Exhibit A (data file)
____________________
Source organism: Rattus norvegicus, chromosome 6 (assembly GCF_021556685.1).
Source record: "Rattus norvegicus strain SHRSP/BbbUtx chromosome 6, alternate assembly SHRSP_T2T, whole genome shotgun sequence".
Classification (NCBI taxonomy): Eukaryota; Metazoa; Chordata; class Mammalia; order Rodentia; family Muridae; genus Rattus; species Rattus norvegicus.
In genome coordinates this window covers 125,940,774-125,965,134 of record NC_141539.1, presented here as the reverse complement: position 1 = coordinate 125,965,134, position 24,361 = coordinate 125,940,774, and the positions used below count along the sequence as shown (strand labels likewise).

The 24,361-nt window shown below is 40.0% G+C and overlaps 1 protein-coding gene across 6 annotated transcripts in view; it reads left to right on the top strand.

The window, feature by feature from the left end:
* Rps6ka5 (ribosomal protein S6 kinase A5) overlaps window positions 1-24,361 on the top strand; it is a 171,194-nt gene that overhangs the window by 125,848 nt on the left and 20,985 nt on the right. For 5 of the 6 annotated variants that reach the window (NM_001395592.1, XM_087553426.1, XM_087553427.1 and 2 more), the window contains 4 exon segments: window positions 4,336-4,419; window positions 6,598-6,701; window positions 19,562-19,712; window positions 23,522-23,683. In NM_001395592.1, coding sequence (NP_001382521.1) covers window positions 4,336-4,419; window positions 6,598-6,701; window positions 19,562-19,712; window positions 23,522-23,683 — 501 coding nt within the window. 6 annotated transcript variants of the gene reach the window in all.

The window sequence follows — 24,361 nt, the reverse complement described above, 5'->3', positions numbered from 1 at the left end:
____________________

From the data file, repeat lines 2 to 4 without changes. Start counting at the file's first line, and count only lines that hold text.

Source record: "Rattus norvegicus strain SHRSP/BbbUtx chromosome 6, alternate assembly SHRSP_T2T, whole genome shotgun sequence".
Classification (NCBI taxonomy): Eukaryota; Metazoa; Chordata; class Mammalia; order Rodentia; family Muridae; genus Rattus; species Rattus norvegicus.
In genome coordinates this window covers 125,940,774-125,965,134 of record NC_141539.1, presented here as the reverse complement: position 1 = coordinate 125,965,134, position 24,361 = coordinate 125,940,774, and the positions used below count along the sequence as shown (strand labels likewise).